Held: That in the absence of some proper allegation charging defendants with individual negligence, the action could not be sustained.
8. STATE — Suits against State — State Agencies and Officers — Rule as to Immunity from Actions for Tort. — The immunity of the State from actions for tort extends to State agents and employees where they are acting legally and within the scope of their employment, but if they exceed their authority and go beyond the sphere of their employment, or if they step aside from it, they do not enjoy such immunity when they are sued by a party who has suffered injury by their negligence.
Error to a judgment of the Circuit Court of Smyth county. Hon. Walter H. Robertson, judge presiding.
The opinion states the case.
L. P. Summers and L. P. Summers, III, for the plaintiff in error.
B. L. Dickinson, for the defendants in error.
The plaintiff in error, who was the plaintiff below; instituted his action by declaration against G. W. Bullar and Dixie Shumate to recover damages alleged to have been sustained as a result of certain explosions set off by them in the construction of a water pipe line for the State of Virginia. It was alleged that the explosions caused a valuable spring, located on plaintiff's property, to cease to flow.
The defendants filed a special plea and a plea of the general issue. The special plea, in substance, sets forth that the acts complained of were done by the Commonwealth of Virginia through its duly constituted officers, agents and employees and that the defendants, insofar as they did such acts as were alleged, did them only as agents and employees of the Commonwealth.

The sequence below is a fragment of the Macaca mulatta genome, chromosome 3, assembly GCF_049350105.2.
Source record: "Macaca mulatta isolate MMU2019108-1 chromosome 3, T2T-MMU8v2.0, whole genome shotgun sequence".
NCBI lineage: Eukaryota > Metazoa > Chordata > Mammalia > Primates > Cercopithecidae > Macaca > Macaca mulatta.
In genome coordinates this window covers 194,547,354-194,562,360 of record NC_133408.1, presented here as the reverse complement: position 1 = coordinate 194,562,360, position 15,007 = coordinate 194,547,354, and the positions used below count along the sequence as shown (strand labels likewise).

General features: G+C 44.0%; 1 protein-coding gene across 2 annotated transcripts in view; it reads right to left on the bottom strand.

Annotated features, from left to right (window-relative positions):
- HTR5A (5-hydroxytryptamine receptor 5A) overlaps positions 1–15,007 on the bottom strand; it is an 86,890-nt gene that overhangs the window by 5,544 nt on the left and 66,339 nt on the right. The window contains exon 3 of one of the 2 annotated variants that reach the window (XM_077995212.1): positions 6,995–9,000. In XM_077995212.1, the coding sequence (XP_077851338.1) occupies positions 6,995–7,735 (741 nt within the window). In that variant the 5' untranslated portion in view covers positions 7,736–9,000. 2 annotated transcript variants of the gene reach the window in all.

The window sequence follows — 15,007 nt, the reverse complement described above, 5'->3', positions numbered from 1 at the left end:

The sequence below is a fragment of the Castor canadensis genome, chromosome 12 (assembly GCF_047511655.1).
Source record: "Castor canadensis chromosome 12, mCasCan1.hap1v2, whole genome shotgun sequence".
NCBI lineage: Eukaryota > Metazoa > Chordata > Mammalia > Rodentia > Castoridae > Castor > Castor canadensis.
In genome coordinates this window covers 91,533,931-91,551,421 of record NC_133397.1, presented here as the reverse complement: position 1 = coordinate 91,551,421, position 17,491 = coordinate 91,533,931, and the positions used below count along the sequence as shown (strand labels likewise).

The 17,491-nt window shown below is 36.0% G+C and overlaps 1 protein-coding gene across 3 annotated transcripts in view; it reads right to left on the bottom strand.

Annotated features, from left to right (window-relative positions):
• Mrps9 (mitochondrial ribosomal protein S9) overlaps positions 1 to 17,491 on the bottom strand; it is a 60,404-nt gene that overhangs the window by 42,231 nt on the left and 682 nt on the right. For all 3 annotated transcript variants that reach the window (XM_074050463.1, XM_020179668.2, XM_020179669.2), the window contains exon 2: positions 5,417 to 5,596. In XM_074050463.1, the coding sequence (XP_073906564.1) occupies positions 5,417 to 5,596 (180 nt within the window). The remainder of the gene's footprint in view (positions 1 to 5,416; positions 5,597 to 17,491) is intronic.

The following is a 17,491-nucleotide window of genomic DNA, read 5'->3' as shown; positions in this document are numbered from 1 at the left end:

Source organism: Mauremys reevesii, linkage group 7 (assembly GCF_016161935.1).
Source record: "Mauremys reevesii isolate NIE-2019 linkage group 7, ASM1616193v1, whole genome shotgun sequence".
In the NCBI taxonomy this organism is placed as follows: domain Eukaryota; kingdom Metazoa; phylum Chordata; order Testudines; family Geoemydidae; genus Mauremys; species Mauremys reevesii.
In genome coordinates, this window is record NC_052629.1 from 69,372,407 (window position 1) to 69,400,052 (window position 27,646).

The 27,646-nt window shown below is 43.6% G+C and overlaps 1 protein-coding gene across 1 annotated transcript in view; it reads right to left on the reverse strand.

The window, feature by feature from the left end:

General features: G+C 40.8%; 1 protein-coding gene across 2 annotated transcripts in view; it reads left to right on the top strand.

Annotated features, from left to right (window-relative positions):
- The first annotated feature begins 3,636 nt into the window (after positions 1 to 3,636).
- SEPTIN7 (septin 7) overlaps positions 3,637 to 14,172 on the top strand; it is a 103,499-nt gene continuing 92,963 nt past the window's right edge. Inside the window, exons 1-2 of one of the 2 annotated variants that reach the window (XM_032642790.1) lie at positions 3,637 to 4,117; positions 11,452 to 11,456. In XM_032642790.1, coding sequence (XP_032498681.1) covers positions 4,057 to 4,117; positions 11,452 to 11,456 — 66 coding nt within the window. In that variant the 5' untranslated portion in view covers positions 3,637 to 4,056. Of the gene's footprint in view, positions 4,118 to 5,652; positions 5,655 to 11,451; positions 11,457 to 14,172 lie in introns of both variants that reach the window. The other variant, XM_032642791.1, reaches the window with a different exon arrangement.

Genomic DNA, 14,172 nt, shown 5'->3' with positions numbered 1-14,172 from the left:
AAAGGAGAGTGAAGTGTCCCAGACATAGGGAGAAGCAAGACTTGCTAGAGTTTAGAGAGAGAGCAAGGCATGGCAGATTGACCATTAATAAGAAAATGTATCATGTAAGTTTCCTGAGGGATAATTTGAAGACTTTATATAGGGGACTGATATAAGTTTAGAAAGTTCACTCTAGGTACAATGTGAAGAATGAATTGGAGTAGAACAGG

The plaintiff admitted the facts alleged in the special plea but excepted thereto upon the ground that it stated no defense to the action. He moved the court to strike it out. The exception and motion were overruled by the court and the action was dismissed, with leave granted the plaintiff to amend his declaration and make sufficient allegations of negligence against the defendants.
The plaintiff filed an amended declaration, to which the defendants demurred, and the court sustained the demurrer and dismissed the action because there was no proper allegation of negligence.
The court, in its first written opinion, in effect held that the action amounted to one against the State because the acts charged against the employees admittedly were the acts of the State and it could not be sued without its consent. The State was not a party.